If Thorin’s movie version seems to be going down the path of insanity and complete hostility, it isn’t all as scandalous as we may be led to believe. “I will have war!”, in fact, may be more revealing of Thorin’s good traits than seal his character as a negative one. Since the film Dwarf King is far more complex and intriguing than his book persona, we can expect his development to be on the complicated (and perhaps misunderstood) side. The Battle of the Five Armies is where the Dwarf lord takes control over his inherited kingdom and, in spite of being seriously outnumbered, tells Men and Elves that he chooses to fight them.

The viewer is thus quick to despise the character, to label him as an anti-hero worthy of punishment because he prefers war to negotiations and peace. Only a bad guy would do that after all, right?
Not always so…

We judge it this way because our world is now built on a different kind of politics and values, where all efforts are expected to converge towards peace. However, Thorin is more like the men of the past and – above all – a leader with a duty. He belongs to the era where kings had to be skilled in warfare and do everything in the interest of their lineage and people. Leaders had to take and face decisions in a different way, especially when a kingly inheritance was involved. It is his loyalty to Erebor and to his entire kin that makes him take this stance. Thorin, the righteous bearer of the crown, was the one to take on the mission of reclaiming an ancient homeland. He was the one to dare fight a dragon – known as nothing less but the greatest calamity of their age. He took the kingdom back and got to face yet another challenge: that of Men and Elves asking for whatever they believed was theirs.

There is no fairness in the situation: Thorin’s company counted only thirteen warriors. Bard’s men were numerous, while Thranduil had a whole army. With all these troops coming to his gate, all armed, there is obviously no good start for a peaceful negotiation. What they were basically asking for was war – unless the Dwarf king was intimidated enough to give freely what they desired. Neither Thranduil nor Bard had ever tried to claim any part of the treasure while Smaug was alive. Never dared to face the dragon, while Thorin did so, full force ahead. Their complacent attitude is suddenly replaced by this burning desire to have a necklace back, respectively a part of the gold to help their people survive. With the Dwarves having actually fought for the treasure, it is completely righteous and well deserved to have them rule over it.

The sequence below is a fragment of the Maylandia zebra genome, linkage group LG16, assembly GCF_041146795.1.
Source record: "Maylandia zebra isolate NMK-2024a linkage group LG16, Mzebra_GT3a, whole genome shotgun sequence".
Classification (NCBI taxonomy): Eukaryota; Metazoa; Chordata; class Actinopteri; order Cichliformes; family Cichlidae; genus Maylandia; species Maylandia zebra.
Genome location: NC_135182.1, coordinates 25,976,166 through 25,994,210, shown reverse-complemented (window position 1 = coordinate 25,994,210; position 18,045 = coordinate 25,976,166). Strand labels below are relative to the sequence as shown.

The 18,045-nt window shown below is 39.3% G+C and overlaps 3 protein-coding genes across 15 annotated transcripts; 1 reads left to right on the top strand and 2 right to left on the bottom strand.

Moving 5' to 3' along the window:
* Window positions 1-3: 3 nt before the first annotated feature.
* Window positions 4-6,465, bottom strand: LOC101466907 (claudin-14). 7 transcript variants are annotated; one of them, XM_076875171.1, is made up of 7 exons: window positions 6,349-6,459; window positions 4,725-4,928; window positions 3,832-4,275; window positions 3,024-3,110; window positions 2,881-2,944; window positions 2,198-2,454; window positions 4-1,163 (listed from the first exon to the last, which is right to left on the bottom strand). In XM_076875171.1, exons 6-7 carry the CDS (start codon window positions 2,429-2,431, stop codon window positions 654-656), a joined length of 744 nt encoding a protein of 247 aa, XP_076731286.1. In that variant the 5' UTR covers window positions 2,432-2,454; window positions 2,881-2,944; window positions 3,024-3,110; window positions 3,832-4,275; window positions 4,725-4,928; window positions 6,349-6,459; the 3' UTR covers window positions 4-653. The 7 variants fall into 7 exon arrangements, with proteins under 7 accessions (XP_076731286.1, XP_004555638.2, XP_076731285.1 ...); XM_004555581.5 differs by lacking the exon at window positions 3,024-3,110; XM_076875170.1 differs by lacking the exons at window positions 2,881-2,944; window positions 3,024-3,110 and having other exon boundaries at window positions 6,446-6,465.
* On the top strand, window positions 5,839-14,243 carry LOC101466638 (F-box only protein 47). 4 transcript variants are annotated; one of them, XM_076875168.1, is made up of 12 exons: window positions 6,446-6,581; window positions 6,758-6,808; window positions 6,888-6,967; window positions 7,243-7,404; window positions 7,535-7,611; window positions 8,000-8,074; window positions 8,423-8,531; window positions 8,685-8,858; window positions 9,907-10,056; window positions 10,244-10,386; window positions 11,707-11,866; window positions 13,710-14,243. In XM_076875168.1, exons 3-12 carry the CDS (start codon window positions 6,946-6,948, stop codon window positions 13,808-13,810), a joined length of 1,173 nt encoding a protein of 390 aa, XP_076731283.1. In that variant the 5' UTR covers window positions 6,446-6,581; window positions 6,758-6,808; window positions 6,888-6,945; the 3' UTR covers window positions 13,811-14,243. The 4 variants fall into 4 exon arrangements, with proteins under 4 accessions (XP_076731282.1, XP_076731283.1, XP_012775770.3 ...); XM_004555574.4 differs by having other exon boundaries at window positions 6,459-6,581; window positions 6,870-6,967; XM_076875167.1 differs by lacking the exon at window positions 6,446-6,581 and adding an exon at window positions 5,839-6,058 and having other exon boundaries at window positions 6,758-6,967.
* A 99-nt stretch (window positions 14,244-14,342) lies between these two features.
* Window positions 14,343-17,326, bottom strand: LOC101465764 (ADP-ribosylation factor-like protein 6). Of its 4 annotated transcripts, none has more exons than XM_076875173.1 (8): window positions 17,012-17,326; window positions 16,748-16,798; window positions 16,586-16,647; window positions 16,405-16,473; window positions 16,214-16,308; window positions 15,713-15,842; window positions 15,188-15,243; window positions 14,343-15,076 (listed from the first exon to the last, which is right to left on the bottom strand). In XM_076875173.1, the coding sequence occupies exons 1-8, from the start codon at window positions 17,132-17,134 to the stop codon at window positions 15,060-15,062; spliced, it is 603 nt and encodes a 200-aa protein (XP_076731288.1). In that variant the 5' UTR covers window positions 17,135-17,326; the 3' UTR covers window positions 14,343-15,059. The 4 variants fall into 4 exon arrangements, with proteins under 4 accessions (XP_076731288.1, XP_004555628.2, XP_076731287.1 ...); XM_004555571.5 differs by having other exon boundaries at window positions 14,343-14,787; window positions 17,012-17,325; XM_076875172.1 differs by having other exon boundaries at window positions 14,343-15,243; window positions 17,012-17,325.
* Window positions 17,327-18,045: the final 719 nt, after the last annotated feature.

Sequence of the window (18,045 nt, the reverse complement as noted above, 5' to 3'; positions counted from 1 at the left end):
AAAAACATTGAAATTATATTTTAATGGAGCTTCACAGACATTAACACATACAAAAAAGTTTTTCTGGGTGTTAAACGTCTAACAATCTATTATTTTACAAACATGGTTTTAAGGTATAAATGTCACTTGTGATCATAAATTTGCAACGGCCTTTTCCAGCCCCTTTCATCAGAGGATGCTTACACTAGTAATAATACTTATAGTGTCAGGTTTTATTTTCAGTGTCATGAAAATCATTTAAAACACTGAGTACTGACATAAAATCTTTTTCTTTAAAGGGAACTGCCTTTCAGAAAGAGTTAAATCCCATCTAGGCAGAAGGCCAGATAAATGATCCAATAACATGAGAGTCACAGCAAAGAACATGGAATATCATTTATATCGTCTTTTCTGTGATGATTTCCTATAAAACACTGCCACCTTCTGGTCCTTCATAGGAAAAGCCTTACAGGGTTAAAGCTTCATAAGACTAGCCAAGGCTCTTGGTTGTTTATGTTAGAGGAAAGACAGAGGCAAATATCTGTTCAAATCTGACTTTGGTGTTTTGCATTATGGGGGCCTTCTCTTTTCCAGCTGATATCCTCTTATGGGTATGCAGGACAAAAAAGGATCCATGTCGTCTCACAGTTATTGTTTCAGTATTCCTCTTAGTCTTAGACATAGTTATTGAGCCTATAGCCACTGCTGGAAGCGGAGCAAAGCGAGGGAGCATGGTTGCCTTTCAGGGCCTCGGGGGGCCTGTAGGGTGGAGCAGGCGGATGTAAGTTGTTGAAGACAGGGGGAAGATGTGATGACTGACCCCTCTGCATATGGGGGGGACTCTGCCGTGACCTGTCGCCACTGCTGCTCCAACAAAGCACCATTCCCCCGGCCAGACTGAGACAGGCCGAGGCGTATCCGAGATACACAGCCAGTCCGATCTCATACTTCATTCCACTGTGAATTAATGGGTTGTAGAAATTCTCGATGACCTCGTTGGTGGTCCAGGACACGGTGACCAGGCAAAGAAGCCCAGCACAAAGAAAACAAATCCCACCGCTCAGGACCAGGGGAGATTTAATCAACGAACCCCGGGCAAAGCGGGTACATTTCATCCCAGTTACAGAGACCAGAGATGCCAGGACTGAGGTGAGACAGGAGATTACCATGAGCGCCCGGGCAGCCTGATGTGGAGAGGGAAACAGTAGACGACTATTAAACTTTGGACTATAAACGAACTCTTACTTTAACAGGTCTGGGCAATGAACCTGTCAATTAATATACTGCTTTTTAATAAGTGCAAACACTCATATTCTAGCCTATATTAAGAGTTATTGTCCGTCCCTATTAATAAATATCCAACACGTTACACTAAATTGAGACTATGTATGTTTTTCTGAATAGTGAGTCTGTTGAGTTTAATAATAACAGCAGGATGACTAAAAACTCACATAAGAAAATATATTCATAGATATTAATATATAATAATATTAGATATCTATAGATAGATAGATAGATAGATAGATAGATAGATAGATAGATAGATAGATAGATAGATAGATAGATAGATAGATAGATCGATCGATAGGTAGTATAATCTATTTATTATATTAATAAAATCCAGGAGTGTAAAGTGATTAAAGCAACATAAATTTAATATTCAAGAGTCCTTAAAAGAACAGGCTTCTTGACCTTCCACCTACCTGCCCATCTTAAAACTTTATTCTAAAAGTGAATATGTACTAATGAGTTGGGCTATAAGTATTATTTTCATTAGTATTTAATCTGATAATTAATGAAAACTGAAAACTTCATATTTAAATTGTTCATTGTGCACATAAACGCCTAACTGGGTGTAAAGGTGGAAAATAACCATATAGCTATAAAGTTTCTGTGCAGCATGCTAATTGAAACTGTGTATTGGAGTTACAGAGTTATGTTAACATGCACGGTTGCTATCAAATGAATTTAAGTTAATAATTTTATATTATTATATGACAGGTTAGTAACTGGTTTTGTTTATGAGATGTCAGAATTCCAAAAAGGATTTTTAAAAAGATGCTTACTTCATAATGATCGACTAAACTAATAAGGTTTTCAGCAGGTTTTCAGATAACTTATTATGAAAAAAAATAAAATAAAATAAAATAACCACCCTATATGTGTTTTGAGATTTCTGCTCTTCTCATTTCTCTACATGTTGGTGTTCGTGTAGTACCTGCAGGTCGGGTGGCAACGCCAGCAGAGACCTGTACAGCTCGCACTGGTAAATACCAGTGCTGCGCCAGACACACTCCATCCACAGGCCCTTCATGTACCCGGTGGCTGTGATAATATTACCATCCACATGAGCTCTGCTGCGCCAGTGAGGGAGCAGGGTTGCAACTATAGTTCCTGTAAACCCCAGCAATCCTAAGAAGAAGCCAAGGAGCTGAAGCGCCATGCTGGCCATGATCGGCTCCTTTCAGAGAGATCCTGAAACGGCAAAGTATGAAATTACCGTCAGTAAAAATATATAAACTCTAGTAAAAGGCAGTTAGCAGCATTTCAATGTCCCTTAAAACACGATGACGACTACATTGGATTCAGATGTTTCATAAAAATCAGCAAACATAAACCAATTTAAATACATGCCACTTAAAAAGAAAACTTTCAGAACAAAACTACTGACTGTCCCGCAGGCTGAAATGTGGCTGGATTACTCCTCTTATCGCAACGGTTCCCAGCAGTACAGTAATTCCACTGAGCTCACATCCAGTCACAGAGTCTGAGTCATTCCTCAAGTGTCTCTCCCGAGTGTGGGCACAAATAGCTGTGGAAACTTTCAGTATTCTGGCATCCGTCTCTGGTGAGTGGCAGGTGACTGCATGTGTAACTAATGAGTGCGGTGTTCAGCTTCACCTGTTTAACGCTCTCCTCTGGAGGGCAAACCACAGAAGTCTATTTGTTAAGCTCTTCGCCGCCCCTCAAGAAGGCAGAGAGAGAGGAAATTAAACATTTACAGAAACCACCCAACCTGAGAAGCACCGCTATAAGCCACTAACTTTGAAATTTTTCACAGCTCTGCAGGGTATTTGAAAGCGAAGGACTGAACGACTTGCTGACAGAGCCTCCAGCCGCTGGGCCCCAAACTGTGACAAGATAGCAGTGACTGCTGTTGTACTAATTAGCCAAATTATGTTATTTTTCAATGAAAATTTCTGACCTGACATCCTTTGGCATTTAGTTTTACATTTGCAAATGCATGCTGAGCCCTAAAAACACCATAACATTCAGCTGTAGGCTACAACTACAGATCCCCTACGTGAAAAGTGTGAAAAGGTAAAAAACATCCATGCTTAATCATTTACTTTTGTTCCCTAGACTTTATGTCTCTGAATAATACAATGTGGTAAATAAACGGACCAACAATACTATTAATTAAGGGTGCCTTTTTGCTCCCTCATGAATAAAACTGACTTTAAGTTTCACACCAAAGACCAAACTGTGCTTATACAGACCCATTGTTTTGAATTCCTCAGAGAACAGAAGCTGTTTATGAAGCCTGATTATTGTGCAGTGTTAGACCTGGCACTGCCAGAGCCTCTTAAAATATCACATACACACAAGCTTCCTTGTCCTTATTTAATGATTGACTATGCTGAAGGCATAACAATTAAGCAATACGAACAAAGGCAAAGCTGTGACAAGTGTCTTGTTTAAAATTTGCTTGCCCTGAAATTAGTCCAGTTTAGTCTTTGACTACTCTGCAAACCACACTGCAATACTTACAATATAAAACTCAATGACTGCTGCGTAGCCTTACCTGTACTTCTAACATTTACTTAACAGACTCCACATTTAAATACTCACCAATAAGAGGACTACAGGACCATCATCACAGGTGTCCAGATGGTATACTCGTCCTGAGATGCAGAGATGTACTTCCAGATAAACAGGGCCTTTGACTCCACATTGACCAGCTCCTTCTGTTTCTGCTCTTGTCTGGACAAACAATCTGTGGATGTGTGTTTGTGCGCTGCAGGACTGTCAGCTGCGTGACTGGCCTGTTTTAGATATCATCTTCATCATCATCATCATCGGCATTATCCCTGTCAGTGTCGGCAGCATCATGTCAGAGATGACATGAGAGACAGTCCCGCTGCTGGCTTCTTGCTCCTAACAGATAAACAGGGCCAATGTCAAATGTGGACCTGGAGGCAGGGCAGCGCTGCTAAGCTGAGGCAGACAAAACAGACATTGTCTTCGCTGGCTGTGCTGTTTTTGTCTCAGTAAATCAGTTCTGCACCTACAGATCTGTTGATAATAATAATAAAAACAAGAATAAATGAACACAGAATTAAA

We may get into endless discussions about who owned what in Smaug’s treasure and how those items got there, but it wouldn’t be too useful in the given context. The essential part is that we have a stark inequality: countless armed Men and Elves versus a handful of Dwarves. We have a tactic of intimidation and blackmail. Both Thranduil and Bard accept Bilbo’s treacherous gesture without complaint, without any trace or morality in this business. They do not see it as the unfair advantage that it is. In these circumstances, a king’s only decision can only be in favour of war. Bard and Thranduil seem to completely ignore Thorin’s status, mission and victory. He may not be the dragon slayer, but he engaged Smaug and tried his best to annihilate him. He fulfilled his promise – that of giving his people their real home back. He re-established Erebor as a stronghold on the side of Good, in the soon-to-be-desperate fight against Evil. The two leaders fail to realise that. They aim to strip the king of his honour and wealth and to reach their goals in manipulative and treacherous ways.

Thorin is accused of not keeping his word, but does his word still carry the same weight as his so-called allies are knocking on his door all ready for battle? In his dialogue with Bard, Thorin has a truthful and powerful reply to each of his claims and accusations. “Perhaps it is because I’m expecting to be robbed” and “What choice did we have but to barter our birthright…” speak volumes here.

Their expectation to enter the mountain freely and take what they please is far from being realistic. Bard’s desire to “seek fair settlement” is a fairly exaggerated claim, considering that the Dwarves had an agreement beforehand with the Master of Laketown and he gave them his permission to go to the mountain, albeit without giving them appropriate weapons or any other help. Basically he sent them to their death, since no one expected the Dwarves to come out alive. The deal they had can no longer be valid, in spite of Bard’s claims. “You brought upon us only ruin and death” is an unfortunate consequence, not Thorin’s conscious action. In response, Bard threatens that he will attack.

Thorin does the fair thing – the only decision a leader could take in that moment, to benefit the precious honour of his kin. He knows he can get help from his cousin Dain and his army and that would make the opposing forces comparable and bridge the gap. Ultimately, he does not choose war because he is greedy and stubborn, but because he knows he can face the enemy.

Bard’s arguments are being taken down one by one and all he is able to say in the end is “because you gave us your word” However, Thorin gave his word when he expected (and believed in) a fair deal, not a treacherous one. The Men had never valued his life, nor the lives in his Company. Thranduil’s arrogance places him at the same level, where he has no consideration for others. In the light of these facts, Thorin stands tall as a brave leader who clearly knows how justice should be dealt.

Alina H. is a freelance writer who earned a MA in Comparative Literature and Anthropology, took mythological study seriously, at the same time developing a long lasting passion for J.R.R. Tolkien’s writings. She does go to conventions at times and has a blast.